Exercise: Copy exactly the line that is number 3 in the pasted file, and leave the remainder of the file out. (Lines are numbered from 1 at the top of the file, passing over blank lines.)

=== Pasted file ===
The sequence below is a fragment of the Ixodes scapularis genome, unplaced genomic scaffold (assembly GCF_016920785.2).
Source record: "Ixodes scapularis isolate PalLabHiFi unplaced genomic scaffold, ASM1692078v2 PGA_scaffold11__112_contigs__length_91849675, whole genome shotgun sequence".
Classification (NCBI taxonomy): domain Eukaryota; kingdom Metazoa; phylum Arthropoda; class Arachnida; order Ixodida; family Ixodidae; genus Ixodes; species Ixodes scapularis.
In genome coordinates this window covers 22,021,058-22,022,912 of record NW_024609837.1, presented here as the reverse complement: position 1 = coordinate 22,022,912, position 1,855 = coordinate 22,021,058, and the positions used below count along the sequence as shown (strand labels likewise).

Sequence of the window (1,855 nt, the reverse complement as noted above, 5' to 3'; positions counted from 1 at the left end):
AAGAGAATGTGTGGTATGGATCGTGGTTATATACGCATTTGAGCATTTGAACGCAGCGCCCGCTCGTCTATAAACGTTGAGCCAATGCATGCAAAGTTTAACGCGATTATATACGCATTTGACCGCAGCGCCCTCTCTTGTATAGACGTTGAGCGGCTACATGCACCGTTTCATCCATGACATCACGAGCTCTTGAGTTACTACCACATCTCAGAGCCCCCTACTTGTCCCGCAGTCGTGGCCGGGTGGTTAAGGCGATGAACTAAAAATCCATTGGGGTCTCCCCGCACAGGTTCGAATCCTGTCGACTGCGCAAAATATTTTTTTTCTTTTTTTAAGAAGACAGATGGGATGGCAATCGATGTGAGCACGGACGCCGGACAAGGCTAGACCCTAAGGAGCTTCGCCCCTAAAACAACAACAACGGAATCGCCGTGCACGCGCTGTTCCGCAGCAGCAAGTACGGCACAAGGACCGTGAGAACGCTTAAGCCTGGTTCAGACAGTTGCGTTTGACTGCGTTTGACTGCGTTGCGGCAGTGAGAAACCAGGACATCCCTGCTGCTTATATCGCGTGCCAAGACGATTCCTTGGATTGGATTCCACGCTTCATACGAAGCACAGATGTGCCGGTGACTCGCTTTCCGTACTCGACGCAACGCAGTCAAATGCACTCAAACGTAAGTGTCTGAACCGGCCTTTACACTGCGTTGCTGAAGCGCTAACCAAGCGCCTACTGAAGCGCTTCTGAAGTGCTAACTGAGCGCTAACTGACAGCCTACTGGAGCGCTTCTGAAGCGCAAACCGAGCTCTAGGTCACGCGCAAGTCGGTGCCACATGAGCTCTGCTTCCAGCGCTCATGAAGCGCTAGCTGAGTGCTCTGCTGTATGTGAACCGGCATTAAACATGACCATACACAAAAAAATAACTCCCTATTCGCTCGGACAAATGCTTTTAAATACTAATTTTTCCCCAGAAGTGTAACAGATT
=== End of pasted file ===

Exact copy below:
Classification (NCBI taxonomy): domain Eukaryota; kingdom Metazoa; phylum Arthropoda; class Arachnida; order Ixodida; family Ixodidae; genus Ixodes; species Ixodes scapularis.